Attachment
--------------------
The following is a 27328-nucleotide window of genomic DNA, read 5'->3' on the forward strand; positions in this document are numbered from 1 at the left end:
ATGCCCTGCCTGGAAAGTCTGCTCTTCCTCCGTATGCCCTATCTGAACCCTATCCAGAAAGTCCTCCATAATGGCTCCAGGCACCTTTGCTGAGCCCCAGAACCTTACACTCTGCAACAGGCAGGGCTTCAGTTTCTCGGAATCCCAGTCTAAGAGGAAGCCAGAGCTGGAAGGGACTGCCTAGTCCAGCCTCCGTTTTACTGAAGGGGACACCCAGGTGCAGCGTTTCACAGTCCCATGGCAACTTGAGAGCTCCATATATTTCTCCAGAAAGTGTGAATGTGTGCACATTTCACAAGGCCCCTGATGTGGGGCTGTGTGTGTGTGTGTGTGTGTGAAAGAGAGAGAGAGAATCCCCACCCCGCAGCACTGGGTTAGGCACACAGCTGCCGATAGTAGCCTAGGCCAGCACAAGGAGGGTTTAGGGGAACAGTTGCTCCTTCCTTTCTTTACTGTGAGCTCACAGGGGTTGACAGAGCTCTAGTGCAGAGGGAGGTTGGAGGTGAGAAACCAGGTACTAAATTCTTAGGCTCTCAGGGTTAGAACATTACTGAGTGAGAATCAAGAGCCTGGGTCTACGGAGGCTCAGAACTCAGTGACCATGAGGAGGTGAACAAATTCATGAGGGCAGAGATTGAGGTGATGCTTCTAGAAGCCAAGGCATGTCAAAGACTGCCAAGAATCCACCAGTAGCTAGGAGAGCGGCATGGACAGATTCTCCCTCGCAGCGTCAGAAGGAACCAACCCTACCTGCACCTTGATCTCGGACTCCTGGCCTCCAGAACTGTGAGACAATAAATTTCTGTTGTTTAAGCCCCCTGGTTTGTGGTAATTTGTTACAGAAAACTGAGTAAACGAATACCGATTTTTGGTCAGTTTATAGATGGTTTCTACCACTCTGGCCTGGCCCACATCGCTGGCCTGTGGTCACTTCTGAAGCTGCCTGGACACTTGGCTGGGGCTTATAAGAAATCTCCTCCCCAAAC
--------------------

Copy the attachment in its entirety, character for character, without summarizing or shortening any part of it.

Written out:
The following is a 27328-nucleotide window of genomic DNA, read 5'->3' on the forward strand; positions in this document are numbered from 1 at the left end:
ATGCCCTGCCTGGAAAGTCTGCTCTTCCTCCGTATGCCCTATCTGAACCCTATCCAGAAAGTCCTCCATAATGGCTCCAGGCACCTTTGCTGAGCCCCAGAACCTTACACTCTGCAACAGGCAGGGCTTCAGTTTCTCGGAATCCCAGTCTAAGAGGAAGCCAGAGCTGGAAGGGACTGCCTAGTCCAGCCTCCGTTTTACTGAAGGGGACACCCAGGTGCAGCGTTTCACAGTCCCATGGCAACTTGAGAGCTCCATATATTTCTCCAGAAAGTGTGAATGTGTGCACATTTCACAAGGCCCCTGATGTGGGGCTGTGTGTGTGTGTGTGTGTGTGAAAGAGAGAGAGAGAATCCCCACCCCGCAGCACTGGGTTAGGCACACAGCTGCCGATAGTAGCCTAGGCCAGCACAAGGAGGGTTTAGGGGAACAGTTGCTCCTTCCTTTCTTTACTGTGAGCTCACAGGGGTTGACAGAGCTCTAGTGCAGAGGGAGGTTGGAGGTGAGAAACCAGGTACTAAATTCTTAGGCTCTCAGGGTTAGAACATTACTGAGTGAGAATCAAGAGCCTGGGTCTACGGAGGCTCAGAACTCAGTGACCATGAGGAGGTGAACAAATTCATGAGGGCAGAGATTGAGGTGATGCTTCTAGAAGCCAAGGCATGTCAAAGACTGCCAAGAATCCACCAGTAGCTAGGAGAGCGGCATGGACAGATTCTCCCTCGCAGCGTCAGAAGGAACCAACCCTACCTGCACCTTGATCTCGGACTCCTGGCCTCCAGAACTGTGAGACAATAAATTTCTGTTGTTTAAGCCCCCTGGTTTGTGGTAATTTGTTACAGAAAACTGAGTAAACGAATACCGATTTTTGGTCAGTTTATAGATGGTTTCTACCACTCTGGCCTGGCCCACATCGCTGGCCTGTGGTCACTTCTGAAGCTGCCTGGACACTTGGCTGGGGCTTATAAGAAATCTCCTCCCCAAAC